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Trump's Health Secretary: Fire Women For Birth Control

President-elect Donald Trump's choice for his Health and Human Services secretary supports the right of companies to fire women for using birth control or having an abortion.

Republican Rep. Tom Price of Georgia opposed a 2015 bill that would have protected women in Washington, D.C., from losing their jobs for using contraception or having a legal abortion, notes New York magazine.

Price also supported a 2011 resolution that would have gutted President Richard Nixon's Title X Family Planning Program that provides federal funds to family planning services, such as Planned Parenthood. The same resolution would cut off Medicaid money for Planned Parenthood.

Price also voted for the Blackburn Amendment in 2013 that would have permitted health insurance companies to cut birth control and preventive health care services for women under the Affordable Care Act.

Price has opposed giving women free birth control, even though studies have shown that easier access to family planning brings down the abortion rate.

Price told ThinkProgress in 2012 that there was "not one" woman in the U.S. who could not get birth control, despite a survey in 2012 that said about 33 percent of women have financially struggled to buy prescription birth control.

Price co-sponsored Right to Life Acts in 2005 and 2007 that would have granted full personhood to zygotes at the moment of fertilization, which would have effetively outlawed abortion, New York reports.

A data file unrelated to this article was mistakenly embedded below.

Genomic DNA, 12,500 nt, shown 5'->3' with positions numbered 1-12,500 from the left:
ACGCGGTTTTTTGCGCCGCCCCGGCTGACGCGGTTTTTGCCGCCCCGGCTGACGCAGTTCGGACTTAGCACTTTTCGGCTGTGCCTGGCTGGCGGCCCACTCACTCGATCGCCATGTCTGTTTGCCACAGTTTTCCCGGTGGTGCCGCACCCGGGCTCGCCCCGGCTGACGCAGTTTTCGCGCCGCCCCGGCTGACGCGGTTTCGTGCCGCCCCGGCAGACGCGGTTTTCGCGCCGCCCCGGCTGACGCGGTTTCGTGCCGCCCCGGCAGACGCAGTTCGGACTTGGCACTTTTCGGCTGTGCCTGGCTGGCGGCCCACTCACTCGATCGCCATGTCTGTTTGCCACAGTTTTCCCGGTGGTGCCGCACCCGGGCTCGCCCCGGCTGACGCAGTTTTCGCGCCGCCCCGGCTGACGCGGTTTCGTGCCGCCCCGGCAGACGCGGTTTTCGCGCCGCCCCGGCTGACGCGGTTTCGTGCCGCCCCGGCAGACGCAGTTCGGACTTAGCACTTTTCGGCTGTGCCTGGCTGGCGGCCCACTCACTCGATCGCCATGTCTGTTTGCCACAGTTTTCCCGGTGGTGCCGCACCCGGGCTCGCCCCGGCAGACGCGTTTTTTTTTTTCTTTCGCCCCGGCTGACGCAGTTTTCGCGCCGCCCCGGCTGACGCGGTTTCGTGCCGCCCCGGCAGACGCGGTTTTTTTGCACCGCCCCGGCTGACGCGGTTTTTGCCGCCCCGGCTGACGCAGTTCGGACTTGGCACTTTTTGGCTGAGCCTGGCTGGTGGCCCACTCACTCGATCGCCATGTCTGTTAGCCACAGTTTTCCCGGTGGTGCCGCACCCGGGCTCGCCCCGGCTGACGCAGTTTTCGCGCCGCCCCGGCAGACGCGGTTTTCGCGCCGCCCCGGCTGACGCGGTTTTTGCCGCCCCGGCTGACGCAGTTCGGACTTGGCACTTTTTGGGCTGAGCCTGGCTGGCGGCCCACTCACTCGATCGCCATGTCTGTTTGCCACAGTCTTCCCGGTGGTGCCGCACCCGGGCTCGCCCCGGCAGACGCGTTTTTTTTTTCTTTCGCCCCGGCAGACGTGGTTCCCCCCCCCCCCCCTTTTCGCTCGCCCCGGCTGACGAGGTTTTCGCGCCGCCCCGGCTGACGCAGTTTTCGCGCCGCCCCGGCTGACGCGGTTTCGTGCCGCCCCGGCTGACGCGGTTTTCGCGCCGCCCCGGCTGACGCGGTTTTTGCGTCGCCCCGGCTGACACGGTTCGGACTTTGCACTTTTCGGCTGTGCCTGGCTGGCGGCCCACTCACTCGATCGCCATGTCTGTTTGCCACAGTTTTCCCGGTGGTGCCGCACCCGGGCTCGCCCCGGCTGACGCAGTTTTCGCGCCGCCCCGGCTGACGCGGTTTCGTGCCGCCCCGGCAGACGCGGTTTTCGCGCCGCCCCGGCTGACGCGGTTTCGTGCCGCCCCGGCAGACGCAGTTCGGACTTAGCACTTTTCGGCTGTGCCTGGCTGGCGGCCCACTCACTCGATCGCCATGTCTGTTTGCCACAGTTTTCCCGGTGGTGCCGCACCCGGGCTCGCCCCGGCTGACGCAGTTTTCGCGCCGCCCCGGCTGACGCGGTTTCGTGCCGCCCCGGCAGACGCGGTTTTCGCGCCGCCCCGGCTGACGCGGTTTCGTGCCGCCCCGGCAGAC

Price has strongly supported repealing the Affordable Care Act, sometimes called Obamacare, which has expanded health care coverage to about 20 million Americans and dropped the uninsured rate to 8.6 percent, according to the Obama administration.

Price wrote a replacement for ACA, called the Empowering Patients First Act, which would gut the billions of federal funds that 31 states depend on to cover about 16 million people under Obamacare's expanded  Medicaid, notes The New York Times.

Under Price's plan, Americans would get tax credits if they buy health insurance plans, which means no money upfront to buy the policies like millions have now with ACA subsidies.

Price's legislation would allow doctors to charge more than they can under Medicare’s rules, and give physicians a leg up on patients who sue for malpractice. If doctors proved they used "clinical guidelines," then patients would have more difficulty in proving their case.

Price's bill would also cancel the online federal health insurance exchanges. Any state replacement sites would not allow people to buy health insurance or enroll in Medicaid -- those sites would only be allowed to provide information under Price's vision of the free market.

Sources: New York, The New York Times, ThinkProgress / Photo credit: Gage Skidmore/Flickr

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